Part 2 of the above article ---
Along the way, the police reports say, both cars drove “at unreasonable speeds … recklessly passing other vehicles several times.”
Barely half a mile from Toppers, the reports say, Carter drove in a center turn lane and into an oncoming lane to pass slower cars. LeCroy copied the maneuver.
As the cars passed a Dairy Queen another half a mile southeast on Oconee Street, Carter was driving 100 mph, according to calculations by police investigators. The speed limit there is 35.
Carter and LeCroy stopped briefly at a Waffle House on Oconee Street but decided to continue on to another location on Barnett Shoals Road. They immediately resumed the race, the police reports show.
Video footage and cell phone data show the cars racing side by side on Oconee, passing an interchange with the GA 10 expressway and turning south onto Barnett Shoals.
The last video that captured the cars showed them driving side by side as they passed a gas station on Barnett Shoals; police estimate LeCroy’s speed there at 99 mph. The speed limit is 40.
Her speed only increased over the next 3/10 of a mile to the crash site, a computer attached to the Expedition’s air bag system showed.
At five seconds before impact, she was driving 103.5 mph; at four seconds out, 104.2.
And when the Expedition came to a rest, after crashing through utility poles and trees and hitting an apartment building, the speedometer was stuck at 83.
The police reports depict a gruesome scene: LeCroy slumped over the steering wheel, apparently not breathing; Willock facedown on the ground, apparently ejected through the rear driver’s side door; Bowles seriously injured; McClendon walking around bleeding from a cut on his head.
An ambulance crew took LeCroy to a hospital, where she was pronounced dead. Willock was dead at the scene. A police officer covered his body with a pink sheet.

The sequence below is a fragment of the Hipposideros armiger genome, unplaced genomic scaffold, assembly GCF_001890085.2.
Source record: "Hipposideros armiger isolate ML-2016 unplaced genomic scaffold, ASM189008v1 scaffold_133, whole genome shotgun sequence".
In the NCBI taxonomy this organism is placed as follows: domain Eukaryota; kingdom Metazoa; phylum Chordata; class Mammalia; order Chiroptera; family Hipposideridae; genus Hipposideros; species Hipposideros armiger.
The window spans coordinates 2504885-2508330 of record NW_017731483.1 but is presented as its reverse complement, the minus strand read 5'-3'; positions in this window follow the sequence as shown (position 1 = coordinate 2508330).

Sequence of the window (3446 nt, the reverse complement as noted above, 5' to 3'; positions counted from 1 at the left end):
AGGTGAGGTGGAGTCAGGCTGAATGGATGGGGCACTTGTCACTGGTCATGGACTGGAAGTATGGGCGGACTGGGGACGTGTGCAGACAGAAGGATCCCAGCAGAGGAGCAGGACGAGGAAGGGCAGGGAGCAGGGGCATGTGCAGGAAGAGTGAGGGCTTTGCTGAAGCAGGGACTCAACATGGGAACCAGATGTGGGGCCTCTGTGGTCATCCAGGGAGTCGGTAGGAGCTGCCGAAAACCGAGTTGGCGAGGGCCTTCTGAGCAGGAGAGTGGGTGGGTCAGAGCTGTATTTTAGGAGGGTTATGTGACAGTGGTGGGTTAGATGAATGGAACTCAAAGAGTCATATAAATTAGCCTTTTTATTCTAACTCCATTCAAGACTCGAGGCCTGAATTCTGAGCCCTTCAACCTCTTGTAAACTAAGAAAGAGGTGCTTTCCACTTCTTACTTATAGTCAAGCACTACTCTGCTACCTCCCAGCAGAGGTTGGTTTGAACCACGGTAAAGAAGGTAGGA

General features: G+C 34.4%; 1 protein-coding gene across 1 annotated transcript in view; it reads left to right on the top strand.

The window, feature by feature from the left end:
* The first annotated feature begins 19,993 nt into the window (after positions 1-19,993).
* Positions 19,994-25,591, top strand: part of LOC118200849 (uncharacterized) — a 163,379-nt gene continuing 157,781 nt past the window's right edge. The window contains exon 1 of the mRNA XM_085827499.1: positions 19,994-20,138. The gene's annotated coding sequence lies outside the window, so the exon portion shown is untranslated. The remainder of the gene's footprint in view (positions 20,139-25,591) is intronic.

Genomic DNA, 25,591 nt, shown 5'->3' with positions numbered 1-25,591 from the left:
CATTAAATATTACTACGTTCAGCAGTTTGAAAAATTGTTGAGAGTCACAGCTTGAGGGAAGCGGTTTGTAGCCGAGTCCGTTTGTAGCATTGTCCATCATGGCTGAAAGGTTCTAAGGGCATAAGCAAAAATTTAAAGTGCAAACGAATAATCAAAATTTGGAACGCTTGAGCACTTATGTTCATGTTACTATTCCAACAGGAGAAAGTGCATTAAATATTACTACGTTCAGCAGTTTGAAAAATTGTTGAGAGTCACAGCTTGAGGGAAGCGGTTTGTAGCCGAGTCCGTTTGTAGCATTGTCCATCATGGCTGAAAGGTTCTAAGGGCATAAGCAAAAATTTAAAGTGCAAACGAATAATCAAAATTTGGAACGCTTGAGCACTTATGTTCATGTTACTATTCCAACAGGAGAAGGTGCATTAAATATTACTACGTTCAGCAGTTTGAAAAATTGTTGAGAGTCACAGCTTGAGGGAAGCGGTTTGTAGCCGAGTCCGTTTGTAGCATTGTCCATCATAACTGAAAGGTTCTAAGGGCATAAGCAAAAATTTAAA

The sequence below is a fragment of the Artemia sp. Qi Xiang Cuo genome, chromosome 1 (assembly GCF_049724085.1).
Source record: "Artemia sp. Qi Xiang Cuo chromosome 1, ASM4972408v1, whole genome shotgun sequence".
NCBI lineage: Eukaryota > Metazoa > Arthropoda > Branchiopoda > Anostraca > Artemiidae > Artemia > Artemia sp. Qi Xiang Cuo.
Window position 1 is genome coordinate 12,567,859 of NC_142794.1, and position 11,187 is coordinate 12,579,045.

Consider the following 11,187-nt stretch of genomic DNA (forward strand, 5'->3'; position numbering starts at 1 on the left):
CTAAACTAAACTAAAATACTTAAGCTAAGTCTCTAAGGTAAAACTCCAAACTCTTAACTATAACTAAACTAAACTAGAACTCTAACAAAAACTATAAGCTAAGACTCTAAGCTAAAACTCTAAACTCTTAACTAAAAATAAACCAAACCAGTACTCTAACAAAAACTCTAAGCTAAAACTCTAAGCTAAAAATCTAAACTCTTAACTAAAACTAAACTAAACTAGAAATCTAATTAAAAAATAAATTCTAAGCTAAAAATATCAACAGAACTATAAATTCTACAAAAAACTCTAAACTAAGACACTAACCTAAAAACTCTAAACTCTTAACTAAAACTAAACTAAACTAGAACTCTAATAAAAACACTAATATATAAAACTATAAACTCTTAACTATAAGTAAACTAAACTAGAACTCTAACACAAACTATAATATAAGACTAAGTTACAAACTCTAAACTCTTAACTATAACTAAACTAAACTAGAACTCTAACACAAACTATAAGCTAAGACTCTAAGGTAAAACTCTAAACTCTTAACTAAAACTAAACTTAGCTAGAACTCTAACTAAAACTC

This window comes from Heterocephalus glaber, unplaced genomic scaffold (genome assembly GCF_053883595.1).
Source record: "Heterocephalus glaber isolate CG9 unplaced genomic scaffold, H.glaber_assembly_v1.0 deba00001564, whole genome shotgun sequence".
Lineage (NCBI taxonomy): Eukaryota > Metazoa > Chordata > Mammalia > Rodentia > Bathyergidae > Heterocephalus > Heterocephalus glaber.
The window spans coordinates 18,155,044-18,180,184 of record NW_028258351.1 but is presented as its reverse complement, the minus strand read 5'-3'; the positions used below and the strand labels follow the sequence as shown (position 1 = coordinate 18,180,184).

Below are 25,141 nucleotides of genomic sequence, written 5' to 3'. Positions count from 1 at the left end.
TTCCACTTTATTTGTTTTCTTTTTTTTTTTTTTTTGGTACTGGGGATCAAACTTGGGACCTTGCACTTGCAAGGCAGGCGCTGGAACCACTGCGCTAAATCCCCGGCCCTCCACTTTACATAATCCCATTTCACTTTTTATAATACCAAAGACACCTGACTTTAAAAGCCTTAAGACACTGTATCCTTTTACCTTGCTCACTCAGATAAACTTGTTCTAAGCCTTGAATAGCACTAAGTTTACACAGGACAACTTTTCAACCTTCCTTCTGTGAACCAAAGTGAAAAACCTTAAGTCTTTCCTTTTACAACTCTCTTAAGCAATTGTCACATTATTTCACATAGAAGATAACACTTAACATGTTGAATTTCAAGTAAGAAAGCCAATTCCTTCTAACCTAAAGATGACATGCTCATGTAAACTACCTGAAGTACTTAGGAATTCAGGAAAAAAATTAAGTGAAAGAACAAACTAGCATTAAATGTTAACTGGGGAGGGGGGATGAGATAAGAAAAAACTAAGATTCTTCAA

‘A straight answer’
When the Expedition crashed, Carter stopped his SUV and ran to check on the victims while his passenger called 911, according to his lawyer, Kim T. Stephens. Carter “was told” he could leave the scene, Stephens said. But Stephens didn’t know who cleared Carter’s departure, and nothing in the police reports suggests officers allowed him to leave.
“It was somebody who he knew to have authority,” Stephens told the Journal-Constitution. “I don’t know if it was directly from law enforcement.”
On the way home, Stephens said, Carter stopped for gas.
When police investigators arrived, they almost immediately began trying to determine how other players already on the scene had learned about the crash.
Among the first to be interviewed were Dumas-Johnson and his teammate Smael Mondon, who were accompanied by Bryant Gantt
, a football team official who often intercedes when players get into trouble with the law. The Journal-Constitution reported last month that the Athens police chief granted Gantt access to investigators less than half an hour after the crash, an arrangement that policing experts suggest could hamper a thorough inquiry.
Dumas-Johnson and Mondon at first claimed not to know the name of the person who called them after the crash, a report said. Later, though, they said it was Carter.
The police then asked Gantt to call Carter back to the scene. Carter arrived about an hour and a half after the crash.